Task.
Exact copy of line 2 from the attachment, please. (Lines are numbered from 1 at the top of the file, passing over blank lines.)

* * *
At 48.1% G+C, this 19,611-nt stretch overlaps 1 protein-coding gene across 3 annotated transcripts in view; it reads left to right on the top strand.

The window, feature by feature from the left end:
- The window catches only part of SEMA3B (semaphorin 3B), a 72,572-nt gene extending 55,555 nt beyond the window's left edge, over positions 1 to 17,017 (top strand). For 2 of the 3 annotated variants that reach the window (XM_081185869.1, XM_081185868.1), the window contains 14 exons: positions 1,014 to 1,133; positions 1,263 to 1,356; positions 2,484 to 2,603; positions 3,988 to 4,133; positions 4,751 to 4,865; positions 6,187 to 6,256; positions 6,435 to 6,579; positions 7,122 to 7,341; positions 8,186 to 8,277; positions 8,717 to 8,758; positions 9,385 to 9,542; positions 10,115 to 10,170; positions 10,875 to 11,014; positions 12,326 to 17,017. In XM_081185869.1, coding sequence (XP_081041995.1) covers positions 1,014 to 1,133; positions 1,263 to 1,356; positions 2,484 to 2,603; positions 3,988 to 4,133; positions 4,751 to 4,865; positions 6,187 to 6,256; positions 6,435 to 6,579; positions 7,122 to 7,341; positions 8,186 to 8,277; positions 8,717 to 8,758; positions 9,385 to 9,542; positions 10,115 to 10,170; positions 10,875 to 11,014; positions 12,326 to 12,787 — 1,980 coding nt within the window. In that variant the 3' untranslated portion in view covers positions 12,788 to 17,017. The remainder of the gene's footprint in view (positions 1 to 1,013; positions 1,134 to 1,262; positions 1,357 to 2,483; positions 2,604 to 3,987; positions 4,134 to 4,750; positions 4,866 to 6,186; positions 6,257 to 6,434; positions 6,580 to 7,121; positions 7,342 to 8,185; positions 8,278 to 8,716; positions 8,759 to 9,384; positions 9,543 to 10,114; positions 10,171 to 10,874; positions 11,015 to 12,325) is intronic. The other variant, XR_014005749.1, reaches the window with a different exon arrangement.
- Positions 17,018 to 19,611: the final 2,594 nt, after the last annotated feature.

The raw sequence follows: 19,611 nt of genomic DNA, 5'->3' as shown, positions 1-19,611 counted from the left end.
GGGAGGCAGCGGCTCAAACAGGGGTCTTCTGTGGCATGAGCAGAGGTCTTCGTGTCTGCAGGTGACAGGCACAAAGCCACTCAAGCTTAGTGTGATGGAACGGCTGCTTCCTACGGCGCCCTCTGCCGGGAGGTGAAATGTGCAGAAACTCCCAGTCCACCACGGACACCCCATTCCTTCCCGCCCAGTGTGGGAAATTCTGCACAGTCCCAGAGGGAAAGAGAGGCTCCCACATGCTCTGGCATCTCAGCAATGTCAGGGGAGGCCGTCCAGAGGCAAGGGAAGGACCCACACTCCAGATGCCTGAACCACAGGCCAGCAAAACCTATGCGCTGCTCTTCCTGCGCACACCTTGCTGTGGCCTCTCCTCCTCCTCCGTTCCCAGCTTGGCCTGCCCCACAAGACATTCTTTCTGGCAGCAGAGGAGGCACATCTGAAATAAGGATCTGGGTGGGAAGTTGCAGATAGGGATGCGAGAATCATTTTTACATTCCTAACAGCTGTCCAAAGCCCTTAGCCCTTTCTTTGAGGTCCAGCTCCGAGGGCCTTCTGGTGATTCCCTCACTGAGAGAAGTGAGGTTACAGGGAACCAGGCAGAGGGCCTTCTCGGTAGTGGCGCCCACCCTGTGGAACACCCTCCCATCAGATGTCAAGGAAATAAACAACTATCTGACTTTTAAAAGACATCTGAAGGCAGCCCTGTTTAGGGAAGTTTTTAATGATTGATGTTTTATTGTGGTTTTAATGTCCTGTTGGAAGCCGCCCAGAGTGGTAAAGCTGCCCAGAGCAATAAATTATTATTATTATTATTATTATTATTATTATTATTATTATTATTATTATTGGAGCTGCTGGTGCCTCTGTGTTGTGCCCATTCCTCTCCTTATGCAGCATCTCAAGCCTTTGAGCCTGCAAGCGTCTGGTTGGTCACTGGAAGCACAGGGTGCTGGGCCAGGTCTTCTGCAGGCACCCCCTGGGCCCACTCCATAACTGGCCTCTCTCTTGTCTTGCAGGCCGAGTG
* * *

The window, feature by feature from the left end: